"Goyle!" She bellowed, cupping her hands around her mouth to amplify her speech.
The small group made up of knights of Slytherin shuffled around and finally Sir Gregory came to the fore. He sneered at Princess Hermione in her war regalia. Then he executed a mocking, disrespectful bow.
"How can I serve your highness?" He asked.
"You will give me my husband, or I will drink your blood from your skull," Hermione snarled. She reined her horse in as it stamped its feet.
"Are we really expected to believe that you are a threat?" Sir Gregory scoffed. "You're a simple barbarian that had to be taught how to use a fork. You're no match for a knight of Slytherin!"
Hermione tossed her hair, sending her braids over her shoulder. Her smile was feral and vicious.
"You think not, Sir Gregory?" She asked. She glanced at her companions, whom Draco recognized as her ladies-in-waiting, and tilted her head. "What say you, my ladies?"
"I think he doesn't deserve to have his skull made into a goblet," Lady Ginevra growled. She pulled a javelin from the large quiver strapped to her horse's saddle.
"Well, Sir Gregory? Will you give me my husband, or must I take him from you?" Princess Hermione demanded.
"What a Queen she will make," Sir Theodore whispered in awe. Prince Draco and Sir Blaise nodded silently their eyes fixed on Hermione.
"You may try, your highness," Sir Gregory told her and bowed again mockingly.
Lady Ginevra's javelin went straight through the armour of the knight standing next to Sir Gregory and lodged in his chest. He fell to his knees and blood bubbled up between his lips. Lady Lavender and Lady Parvati also pulled out javelins and flung them with deadly accuracy.
With a glance to her ladies, Princess Hermione dismounted with ease and tossed her reins to Lady Ginevra. She unsheathed the twin blades that were strapped to her back and advanced on Sir Gregory.
"Did you know your wife was skilled with a blade?" Sir Blaise asked.
"No, I… she never said," Prince Draco muttered.
"I would bet it's because the court kept complaining about how she wasn't very lady-like," Sir Theodore offered.
It was true, the prince supposed, that his royal wife was not overly lady-like, but that had never bothered him as much as it had the court. The twin blades in her hands begin to spin in deadly rotations and she stalked around Sir Gregory with that cold, feral smile on her face. He should probably be frightened or horrified, but Draco felt instead a surge of pride and affection.
Unlike the rest of his court, his Hermione had come to rescue him, and she was apparently willing to slaughter anyone who tried to stand in her way. He found himself feeling grateful to the stupid feud that had brought her to him and made her his princess.
Just then, one of the blades moved through the air in a whistling arc, severed Sir Gregory's head, and sent it flying to land right at Draco's feet. Princess Hermione had kicked Sir Gregory's body away from her, but she still had a fine spray of blood on her face and her hair.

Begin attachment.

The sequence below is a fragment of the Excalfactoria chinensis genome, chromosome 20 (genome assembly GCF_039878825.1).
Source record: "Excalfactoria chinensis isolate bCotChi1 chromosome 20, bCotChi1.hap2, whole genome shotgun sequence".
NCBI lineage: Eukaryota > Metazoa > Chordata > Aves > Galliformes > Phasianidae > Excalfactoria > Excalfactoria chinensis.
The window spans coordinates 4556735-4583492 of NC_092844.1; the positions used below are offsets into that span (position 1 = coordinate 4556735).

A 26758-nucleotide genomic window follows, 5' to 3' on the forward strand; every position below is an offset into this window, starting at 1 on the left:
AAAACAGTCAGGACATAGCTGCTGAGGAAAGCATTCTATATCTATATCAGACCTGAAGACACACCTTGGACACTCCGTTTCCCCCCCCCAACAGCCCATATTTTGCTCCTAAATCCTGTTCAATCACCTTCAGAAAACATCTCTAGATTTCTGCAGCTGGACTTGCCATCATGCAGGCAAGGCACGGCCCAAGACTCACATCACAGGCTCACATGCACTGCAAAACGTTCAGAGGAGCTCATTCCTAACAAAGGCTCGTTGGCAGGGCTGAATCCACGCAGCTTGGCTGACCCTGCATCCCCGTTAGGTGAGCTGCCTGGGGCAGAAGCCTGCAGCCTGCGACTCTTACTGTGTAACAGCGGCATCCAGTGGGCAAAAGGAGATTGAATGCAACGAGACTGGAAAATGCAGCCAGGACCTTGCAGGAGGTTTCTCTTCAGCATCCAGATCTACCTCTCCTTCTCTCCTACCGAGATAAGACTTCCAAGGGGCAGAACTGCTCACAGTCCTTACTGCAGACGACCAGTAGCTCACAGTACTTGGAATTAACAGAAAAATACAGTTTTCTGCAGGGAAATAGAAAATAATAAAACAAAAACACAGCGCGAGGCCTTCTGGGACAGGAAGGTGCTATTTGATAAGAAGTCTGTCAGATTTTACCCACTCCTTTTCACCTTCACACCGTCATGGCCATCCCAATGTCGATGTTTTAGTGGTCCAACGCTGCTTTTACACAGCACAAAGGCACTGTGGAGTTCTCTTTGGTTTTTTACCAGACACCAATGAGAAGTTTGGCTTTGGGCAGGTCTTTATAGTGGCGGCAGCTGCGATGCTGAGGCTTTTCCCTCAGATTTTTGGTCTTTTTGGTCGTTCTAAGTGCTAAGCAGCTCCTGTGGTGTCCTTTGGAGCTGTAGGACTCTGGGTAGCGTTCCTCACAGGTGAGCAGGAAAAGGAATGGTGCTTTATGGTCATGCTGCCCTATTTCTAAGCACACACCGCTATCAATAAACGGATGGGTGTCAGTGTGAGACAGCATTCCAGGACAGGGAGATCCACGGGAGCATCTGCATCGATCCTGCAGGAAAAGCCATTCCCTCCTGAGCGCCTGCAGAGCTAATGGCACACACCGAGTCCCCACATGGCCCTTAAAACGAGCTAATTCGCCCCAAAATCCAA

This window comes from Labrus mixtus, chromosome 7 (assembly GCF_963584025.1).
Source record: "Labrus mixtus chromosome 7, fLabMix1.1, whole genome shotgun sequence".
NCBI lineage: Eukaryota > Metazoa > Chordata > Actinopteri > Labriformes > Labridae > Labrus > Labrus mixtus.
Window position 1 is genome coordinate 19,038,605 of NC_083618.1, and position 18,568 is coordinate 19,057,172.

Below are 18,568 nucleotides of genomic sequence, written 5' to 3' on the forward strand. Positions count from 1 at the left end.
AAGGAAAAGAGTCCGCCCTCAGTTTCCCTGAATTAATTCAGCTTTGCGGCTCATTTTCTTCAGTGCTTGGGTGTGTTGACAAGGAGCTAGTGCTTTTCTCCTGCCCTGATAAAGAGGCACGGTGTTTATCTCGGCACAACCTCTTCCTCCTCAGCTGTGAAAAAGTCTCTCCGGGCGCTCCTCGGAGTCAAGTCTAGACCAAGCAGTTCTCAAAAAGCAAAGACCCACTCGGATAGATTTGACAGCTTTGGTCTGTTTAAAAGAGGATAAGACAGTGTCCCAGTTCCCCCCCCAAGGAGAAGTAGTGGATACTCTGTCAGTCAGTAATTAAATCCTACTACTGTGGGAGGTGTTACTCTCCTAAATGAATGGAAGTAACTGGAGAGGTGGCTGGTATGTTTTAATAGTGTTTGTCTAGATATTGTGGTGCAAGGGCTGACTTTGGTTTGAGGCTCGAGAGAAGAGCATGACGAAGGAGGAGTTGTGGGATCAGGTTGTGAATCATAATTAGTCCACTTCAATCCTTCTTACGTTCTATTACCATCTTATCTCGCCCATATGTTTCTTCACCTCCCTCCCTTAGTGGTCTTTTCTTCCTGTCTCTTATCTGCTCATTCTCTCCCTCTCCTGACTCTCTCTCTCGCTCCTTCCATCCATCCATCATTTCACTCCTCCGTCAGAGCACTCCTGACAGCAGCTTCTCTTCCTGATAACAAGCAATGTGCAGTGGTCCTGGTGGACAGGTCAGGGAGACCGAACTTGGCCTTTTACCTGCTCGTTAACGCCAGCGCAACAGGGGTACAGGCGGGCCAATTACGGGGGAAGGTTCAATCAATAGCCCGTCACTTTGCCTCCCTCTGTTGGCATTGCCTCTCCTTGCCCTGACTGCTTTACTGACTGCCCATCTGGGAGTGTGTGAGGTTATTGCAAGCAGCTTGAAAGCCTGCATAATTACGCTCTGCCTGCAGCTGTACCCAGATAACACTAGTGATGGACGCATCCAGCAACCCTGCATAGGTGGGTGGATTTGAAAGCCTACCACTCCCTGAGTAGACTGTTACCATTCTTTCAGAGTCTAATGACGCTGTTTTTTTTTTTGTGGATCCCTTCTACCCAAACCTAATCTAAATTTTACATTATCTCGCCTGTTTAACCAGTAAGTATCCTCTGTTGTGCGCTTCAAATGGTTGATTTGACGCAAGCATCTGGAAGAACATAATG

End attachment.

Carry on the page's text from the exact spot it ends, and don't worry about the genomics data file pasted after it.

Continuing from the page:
"Do you stand with Sir Gregory or with your prince?" Hermione demanded. She grabbed the edge of Sir Gregory's cloak and used it to clean her blades.
Every last knight knelt and bowed their heads to Draco. He turned to his princess and raised one white-blond brow. She grinned at him then, a true smile rather than the grim, battle-rictus she had worn earlier.
"It is up to you, my lord husband. Mercy or the sword?" She asked.
Draco frowned and looked at the small group of knights that had followed Gregory. It could just as easily happen again, and Hermione might not be able to ride off and rescue him as she had done today. He needed to make a statement—to make sure that no one ever tried to usurp his position or threaten his family again. Draco wasn't stupid. He knew that this had been a ploy to bring his father to heel. He turned to face his wife.
"Kill them all," he told her.
"As my prince wills," Hermione replied.
"Mother says you didn't even ask permission from Father," Draco protested when they had both been washed and fed, and had presented themselves at court. "You just left."
"I wasn't certain if anyone in court was a friend of Sir Gregory," Hermione replied. She paused and eyed her husband gravely. "Up to and including your father."
"So you just took off to save me all by yourself," Draco sputtered.
"I took my ladies," Hermione said with a shrug. She frowned at him. "You are mine. None shall take you from me without a reckoning."
Draco stared at her for a moment, considering her words. "It is the same for me," he admitted. "Would anyone take you they would rue the day for the rest of their lives, which would be exceedingly short."
Hermione smiled smugly at him. "Come to bed husband and let me see to your wounds."
"I don't really have any wounds," Draco protested.
"Come to bed anyway." Hermione looked at him over her shoulder.
"Perhaps it would be best if you checked," Draco decided. "It is better to be cautious."